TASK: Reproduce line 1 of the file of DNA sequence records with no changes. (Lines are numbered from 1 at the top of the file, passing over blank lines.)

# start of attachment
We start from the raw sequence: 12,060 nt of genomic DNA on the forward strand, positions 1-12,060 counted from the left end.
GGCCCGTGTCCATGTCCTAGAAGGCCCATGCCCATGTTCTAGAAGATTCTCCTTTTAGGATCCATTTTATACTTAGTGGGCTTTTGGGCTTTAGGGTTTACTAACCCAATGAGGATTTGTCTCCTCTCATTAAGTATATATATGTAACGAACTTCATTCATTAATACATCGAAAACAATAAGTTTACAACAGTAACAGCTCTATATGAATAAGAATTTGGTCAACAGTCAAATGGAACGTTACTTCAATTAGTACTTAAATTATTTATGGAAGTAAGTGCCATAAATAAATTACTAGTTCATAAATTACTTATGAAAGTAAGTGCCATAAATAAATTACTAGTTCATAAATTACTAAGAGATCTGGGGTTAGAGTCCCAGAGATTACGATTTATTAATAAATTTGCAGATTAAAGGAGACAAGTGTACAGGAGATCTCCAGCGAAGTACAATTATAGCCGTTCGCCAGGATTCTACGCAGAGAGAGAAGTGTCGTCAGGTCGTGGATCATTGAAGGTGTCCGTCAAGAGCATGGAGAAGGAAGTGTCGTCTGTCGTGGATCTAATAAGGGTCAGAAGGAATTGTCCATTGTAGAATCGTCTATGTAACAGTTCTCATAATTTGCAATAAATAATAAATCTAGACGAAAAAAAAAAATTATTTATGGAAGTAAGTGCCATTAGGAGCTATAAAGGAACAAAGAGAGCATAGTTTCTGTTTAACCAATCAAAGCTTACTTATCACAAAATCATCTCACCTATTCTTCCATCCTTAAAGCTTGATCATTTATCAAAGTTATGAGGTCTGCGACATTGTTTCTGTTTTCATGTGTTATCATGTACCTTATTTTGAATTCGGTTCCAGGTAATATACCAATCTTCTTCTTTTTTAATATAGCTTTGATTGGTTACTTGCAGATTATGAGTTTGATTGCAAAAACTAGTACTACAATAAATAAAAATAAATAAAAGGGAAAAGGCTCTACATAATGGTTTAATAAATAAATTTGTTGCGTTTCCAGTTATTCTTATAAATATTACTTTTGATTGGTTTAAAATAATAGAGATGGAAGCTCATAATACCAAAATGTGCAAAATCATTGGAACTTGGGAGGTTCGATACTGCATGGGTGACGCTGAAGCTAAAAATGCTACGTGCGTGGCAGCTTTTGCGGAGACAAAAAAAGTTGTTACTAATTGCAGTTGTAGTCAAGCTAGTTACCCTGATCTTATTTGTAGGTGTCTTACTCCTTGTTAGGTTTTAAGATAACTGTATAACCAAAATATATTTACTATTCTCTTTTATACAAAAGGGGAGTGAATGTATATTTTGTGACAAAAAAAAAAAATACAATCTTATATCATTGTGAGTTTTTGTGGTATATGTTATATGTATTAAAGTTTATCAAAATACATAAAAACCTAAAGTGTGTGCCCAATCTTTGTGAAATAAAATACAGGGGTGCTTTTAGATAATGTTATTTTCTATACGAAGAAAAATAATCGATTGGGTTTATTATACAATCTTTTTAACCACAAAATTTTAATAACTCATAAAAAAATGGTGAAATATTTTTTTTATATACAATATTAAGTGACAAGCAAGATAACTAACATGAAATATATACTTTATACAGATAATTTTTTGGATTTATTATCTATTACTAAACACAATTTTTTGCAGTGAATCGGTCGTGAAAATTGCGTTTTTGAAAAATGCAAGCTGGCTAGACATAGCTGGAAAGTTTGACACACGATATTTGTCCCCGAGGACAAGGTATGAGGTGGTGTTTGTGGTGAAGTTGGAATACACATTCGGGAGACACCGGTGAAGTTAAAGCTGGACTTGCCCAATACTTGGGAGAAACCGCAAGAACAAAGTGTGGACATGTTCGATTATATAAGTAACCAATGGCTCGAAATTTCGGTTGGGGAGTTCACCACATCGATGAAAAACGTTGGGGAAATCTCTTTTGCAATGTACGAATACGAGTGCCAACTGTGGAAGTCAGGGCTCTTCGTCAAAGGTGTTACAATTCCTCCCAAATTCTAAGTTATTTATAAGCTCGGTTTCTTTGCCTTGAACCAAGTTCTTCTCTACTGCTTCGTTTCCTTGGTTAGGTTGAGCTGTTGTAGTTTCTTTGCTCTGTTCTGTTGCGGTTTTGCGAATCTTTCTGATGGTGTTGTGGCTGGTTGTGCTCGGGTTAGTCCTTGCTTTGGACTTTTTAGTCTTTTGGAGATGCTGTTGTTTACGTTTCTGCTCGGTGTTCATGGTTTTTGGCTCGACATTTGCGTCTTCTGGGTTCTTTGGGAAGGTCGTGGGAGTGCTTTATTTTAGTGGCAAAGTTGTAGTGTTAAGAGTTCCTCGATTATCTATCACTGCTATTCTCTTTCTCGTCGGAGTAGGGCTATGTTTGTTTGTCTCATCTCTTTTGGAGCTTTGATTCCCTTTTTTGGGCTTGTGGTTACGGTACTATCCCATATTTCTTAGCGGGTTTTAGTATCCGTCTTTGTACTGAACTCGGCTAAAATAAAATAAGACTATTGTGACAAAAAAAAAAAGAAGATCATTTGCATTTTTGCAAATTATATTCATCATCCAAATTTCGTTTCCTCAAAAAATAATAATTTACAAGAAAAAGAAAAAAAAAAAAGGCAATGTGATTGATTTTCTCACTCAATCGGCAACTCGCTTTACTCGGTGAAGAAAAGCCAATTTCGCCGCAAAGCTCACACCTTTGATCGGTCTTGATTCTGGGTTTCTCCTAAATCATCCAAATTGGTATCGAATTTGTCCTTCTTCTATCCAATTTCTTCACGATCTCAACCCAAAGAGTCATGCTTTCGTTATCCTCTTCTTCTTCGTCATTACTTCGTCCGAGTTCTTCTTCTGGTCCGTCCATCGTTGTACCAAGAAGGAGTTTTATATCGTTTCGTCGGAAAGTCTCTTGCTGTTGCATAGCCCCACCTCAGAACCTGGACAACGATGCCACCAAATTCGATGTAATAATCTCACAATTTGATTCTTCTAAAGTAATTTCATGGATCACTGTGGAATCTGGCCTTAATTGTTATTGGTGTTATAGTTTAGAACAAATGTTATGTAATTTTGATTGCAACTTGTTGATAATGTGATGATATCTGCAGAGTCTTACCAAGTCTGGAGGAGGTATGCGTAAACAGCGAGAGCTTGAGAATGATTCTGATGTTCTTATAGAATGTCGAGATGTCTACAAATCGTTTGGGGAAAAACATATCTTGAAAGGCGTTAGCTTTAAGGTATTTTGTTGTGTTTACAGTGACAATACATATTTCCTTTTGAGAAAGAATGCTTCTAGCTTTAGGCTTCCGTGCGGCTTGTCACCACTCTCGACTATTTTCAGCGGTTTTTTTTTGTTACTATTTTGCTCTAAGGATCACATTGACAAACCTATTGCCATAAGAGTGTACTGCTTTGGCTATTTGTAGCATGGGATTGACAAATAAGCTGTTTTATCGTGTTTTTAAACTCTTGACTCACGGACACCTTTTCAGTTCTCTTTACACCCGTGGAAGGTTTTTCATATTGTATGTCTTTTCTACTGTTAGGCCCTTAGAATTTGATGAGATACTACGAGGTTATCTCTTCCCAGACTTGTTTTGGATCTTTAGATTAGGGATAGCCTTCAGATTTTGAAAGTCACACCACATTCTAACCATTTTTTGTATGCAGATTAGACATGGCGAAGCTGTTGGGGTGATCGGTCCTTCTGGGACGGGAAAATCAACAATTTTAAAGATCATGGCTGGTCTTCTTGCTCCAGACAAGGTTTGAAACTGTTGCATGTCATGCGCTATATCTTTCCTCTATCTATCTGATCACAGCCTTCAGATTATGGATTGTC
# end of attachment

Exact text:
We start from the raw sequence: 12,060 nt of genomic DNA on the forward strand, positions 1-12,060 counted from the left end.